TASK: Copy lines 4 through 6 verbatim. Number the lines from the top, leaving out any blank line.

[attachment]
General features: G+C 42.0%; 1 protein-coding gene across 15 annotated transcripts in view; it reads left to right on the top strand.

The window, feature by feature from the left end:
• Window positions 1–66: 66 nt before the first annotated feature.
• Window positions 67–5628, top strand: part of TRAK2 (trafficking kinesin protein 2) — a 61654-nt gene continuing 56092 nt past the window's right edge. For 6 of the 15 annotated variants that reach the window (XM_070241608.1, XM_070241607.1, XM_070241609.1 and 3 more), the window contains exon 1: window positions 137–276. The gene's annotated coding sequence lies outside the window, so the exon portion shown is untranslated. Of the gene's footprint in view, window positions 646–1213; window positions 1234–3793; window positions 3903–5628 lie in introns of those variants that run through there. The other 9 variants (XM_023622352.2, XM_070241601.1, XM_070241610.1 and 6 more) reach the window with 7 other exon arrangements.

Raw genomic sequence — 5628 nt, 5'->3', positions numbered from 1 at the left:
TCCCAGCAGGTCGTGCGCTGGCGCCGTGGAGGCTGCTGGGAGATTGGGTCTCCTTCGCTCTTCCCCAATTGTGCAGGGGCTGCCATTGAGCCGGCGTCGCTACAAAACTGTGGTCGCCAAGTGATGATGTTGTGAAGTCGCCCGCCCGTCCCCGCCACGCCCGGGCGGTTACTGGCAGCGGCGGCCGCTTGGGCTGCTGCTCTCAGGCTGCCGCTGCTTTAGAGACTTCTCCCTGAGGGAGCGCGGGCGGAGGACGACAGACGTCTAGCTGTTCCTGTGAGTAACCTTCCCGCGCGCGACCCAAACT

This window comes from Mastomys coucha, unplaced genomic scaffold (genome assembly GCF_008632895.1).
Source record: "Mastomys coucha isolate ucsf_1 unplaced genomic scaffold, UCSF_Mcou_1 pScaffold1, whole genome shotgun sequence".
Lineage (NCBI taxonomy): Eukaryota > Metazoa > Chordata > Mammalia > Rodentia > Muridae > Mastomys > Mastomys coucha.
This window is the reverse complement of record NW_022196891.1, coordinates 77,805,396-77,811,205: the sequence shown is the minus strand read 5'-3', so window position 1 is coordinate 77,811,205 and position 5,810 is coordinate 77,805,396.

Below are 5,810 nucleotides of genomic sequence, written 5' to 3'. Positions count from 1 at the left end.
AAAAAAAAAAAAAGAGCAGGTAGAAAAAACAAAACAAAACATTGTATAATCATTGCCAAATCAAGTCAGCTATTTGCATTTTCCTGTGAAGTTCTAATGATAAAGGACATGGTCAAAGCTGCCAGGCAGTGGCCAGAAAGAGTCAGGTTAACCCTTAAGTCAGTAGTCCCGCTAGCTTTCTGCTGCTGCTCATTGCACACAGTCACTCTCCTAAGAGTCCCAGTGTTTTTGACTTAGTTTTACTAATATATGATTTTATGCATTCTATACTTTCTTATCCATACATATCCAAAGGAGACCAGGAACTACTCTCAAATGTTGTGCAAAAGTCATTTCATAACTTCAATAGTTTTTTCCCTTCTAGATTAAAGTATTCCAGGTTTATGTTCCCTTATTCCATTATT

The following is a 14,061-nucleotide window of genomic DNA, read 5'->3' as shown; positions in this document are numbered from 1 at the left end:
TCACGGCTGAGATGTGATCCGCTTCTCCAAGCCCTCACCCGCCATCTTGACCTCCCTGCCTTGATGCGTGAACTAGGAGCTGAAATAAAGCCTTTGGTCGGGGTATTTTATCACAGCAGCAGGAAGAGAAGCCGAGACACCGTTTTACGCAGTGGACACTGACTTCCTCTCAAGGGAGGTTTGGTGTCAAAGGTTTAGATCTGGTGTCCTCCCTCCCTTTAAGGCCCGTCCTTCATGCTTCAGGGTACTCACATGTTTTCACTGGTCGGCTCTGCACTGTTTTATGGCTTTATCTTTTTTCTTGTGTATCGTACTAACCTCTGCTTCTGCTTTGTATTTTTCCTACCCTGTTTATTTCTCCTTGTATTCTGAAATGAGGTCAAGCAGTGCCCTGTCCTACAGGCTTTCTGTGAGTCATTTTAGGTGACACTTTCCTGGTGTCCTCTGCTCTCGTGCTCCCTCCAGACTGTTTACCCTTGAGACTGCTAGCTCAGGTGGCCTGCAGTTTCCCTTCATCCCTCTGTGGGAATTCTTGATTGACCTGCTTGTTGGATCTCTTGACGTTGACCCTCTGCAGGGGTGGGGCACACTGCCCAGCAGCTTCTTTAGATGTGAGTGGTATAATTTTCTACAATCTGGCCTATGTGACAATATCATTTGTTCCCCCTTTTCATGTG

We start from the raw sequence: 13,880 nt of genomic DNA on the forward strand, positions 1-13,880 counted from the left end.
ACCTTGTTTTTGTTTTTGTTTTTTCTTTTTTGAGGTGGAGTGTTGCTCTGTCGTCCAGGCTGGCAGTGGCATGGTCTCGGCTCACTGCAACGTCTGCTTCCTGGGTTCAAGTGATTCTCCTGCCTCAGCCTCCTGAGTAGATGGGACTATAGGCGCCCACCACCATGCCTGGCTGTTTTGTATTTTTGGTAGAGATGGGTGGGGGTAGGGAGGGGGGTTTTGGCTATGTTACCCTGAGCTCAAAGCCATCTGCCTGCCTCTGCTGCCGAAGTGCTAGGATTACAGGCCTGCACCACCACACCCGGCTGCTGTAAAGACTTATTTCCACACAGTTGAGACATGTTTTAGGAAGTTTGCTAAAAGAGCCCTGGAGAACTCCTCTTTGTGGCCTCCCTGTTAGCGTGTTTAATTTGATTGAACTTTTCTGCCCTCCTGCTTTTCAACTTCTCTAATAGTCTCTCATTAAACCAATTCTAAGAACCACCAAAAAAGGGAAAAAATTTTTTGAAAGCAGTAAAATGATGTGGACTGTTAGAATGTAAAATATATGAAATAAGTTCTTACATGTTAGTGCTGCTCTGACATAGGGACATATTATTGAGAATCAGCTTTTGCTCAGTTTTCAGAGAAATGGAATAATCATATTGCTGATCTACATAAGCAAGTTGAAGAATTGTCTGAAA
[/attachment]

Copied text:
• Window positions 67–5628, top strand: part of TRAK2 (trafficking kinesin protein 2) — a 61654-nt gene continuing 56092 nt past the window's right edge. For 6 of the 15 annotated variants that reach the window (XM_070241608.1, XM_070241607.1, XM_070241609.1 and 3 more), the window contains exon 1: window positions 137–276. The gene's annotated coding sequence lies outside the window, so the exon portion shown is untranslated. Of the gene's footprint in view, window positions 646–1213; window positions 1234–3793; window positions 3903–5628 lie in introns of those variants that run through there. The other 9 variants (XM_023622352.2, XM_070241601.1, XM_070241610.1 and 6 more) reach the window with 7 other exon arrangements.

Raw genomic sequence — 5628 nt, 5'->3', positions numbered from 1 at the left:
TCCCAGCAGGTCGTGCGCTGGCGCCGTGGAGGCTGCTGGGAGATTGGGTCTCCTTCGCTCTTCCCCAATTGTGCAGGGGCTGCCATTGAGCCGGCGTCGCTACAAAACTGTGGTCGCCAAGTGATGATGTTGTGAAGTCGCCCGCCCGTCCCCGCCACGCCCGGGCGGTTACTGGCAGCGGCGGCCGCTTGGGCTGCTGCTCTCAGGCTGCCGCTGCTTTAGAGACTTCTCCCTGAGGGAGCGCGGGCGGAGGACGACAGACGTCTAGCTGTTCCTGTGAGTAACCTTCCCGCGCGCGACCCAAACT